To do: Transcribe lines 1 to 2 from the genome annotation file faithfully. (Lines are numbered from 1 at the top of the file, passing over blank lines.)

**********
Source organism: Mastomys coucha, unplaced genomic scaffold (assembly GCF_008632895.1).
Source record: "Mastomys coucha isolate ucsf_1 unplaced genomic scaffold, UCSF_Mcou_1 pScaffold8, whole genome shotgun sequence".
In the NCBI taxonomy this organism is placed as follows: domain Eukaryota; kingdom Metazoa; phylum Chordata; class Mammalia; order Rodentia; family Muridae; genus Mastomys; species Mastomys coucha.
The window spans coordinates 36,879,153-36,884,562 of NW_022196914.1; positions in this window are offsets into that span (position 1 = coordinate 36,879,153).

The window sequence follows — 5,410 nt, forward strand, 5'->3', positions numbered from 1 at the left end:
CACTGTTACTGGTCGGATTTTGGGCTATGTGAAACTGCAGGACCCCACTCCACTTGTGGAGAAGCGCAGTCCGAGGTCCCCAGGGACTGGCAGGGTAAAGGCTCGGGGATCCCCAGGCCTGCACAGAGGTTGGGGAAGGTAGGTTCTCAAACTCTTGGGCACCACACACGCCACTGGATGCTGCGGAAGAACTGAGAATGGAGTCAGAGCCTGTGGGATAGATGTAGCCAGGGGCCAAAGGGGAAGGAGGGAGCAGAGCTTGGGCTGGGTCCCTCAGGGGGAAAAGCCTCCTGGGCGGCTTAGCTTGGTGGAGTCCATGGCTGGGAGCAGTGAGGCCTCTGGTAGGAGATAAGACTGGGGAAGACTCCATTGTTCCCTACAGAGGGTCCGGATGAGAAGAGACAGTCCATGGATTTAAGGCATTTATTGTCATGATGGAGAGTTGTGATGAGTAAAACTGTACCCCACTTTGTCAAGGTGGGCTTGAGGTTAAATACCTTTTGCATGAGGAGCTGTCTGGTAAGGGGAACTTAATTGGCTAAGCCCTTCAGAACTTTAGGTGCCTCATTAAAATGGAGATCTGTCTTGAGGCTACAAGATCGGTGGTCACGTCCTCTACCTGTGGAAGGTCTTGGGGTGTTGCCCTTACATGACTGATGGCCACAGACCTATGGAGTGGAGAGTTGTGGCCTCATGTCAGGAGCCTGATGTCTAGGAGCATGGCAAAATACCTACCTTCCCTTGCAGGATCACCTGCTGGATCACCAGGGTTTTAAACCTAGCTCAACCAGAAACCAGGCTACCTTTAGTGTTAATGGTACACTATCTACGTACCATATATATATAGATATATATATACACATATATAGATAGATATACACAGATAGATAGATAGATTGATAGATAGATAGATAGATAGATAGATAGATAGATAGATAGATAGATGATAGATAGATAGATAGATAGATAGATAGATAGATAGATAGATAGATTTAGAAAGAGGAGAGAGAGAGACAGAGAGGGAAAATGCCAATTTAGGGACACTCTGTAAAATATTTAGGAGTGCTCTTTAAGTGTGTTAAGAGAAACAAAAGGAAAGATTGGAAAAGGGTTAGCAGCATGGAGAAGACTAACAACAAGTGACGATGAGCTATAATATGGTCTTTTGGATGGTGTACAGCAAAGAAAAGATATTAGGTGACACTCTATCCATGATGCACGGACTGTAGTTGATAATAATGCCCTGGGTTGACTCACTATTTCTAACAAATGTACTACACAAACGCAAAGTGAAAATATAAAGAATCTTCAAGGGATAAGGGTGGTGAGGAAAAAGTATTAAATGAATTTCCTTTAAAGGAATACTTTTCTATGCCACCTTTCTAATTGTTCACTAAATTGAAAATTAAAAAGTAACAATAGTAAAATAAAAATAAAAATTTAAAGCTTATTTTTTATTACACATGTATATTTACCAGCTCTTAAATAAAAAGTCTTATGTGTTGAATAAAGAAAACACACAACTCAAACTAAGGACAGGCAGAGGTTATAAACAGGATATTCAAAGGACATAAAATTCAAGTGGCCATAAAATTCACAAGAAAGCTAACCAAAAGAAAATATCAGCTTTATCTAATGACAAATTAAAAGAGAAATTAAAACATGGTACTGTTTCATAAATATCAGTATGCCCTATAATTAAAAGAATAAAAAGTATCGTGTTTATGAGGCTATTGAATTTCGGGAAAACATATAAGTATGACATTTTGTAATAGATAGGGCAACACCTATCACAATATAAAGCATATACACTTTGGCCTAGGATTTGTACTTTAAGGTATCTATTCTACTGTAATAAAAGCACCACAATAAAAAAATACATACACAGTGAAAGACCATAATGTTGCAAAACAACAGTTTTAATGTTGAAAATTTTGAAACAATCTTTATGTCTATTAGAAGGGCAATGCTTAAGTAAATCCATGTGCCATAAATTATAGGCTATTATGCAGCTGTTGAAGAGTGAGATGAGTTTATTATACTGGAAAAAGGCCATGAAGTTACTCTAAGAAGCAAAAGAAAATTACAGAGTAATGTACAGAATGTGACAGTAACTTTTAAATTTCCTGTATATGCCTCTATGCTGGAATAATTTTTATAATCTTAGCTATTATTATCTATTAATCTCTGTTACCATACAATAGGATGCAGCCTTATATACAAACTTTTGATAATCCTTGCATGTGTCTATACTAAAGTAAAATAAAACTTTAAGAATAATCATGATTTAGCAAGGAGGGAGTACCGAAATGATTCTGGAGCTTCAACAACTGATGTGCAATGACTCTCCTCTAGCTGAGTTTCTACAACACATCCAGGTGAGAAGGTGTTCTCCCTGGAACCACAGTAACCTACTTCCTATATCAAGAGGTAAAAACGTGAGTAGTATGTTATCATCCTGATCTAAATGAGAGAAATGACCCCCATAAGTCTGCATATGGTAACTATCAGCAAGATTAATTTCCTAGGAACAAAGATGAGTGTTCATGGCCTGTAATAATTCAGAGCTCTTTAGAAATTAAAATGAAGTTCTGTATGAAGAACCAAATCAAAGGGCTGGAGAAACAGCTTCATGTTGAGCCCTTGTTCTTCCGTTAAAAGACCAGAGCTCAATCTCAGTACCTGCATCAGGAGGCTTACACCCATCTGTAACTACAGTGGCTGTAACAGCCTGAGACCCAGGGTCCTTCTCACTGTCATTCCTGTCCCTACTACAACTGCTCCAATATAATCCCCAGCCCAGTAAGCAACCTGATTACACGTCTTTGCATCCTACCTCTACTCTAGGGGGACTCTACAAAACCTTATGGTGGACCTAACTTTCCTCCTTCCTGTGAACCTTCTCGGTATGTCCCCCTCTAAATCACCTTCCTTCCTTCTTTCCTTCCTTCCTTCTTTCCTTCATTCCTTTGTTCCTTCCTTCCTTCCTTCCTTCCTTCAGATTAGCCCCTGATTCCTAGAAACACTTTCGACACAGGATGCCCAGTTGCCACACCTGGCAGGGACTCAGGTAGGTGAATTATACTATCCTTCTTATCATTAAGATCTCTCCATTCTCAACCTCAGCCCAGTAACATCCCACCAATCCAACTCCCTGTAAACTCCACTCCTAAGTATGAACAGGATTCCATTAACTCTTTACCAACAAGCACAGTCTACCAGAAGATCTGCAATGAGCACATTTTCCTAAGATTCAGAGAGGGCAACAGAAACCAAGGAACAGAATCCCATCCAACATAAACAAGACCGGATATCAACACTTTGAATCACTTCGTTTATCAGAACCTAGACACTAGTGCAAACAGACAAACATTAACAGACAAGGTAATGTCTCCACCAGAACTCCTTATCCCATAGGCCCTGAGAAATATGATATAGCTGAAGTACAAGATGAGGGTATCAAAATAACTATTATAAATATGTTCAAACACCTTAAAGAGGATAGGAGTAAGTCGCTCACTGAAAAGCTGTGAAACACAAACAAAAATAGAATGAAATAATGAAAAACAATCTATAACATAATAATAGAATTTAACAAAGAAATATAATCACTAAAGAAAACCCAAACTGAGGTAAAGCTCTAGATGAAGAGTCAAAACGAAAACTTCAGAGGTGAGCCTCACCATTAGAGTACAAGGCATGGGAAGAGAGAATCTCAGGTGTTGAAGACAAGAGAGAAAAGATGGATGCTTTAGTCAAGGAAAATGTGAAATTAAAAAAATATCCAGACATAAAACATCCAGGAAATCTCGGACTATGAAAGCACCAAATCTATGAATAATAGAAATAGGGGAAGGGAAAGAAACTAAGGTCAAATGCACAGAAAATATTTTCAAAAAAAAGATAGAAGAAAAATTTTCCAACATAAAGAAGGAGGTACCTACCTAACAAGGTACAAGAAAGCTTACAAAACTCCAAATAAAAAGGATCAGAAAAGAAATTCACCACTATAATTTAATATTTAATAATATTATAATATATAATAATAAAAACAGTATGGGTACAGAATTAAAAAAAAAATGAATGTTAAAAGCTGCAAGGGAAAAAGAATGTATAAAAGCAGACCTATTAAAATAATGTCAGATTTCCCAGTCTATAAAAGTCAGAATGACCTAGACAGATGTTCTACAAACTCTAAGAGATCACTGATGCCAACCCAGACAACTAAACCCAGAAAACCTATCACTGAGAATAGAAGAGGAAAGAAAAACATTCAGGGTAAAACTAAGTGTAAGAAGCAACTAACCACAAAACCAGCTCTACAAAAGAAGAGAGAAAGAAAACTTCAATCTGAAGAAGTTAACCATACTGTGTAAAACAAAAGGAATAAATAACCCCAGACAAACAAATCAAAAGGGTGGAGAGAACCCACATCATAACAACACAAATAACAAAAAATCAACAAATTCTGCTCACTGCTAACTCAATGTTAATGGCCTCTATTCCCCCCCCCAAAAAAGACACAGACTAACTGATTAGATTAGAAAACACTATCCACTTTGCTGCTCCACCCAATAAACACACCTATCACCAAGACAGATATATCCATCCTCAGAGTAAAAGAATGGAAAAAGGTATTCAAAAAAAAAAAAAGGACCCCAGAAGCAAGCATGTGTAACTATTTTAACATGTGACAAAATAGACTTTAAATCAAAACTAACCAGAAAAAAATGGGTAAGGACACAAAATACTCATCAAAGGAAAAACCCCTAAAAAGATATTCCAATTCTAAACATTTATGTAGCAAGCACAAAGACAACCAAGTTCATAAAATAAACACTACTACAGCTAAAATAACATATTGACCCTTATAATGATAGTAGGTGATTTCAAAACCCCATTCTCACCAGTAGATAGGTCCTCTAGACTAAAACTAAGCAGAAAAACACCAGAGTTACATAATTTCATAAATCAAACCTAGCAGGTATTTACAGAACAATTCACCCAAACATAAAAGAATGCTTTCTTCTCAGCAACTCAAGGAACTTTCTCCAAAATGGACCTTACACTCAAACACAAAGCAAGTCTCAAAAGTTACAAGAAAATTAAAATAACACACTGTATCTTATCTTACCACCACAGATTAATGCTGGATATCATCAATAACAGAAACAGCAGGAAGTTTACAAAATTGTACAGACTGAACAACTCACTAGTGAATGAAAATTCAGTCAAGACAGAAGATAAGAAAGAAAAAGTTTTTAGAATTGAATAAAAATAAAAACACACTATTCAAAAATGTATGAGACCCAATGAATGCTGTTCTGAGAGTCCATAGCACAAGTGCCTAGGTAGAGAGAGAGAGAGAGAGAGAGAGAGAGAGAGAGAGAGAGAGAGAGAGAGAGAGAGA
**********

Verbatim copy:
Source organism: Mastomys coucha, unplaced genomic scaffold (assembly GCF_008632895.1).
Source record: "Mastomys coucha isolate ucsf_1 unplaced genomic scaffold, UCSF_Mcou_1 pScaffold8, whole genome shotgun sequence".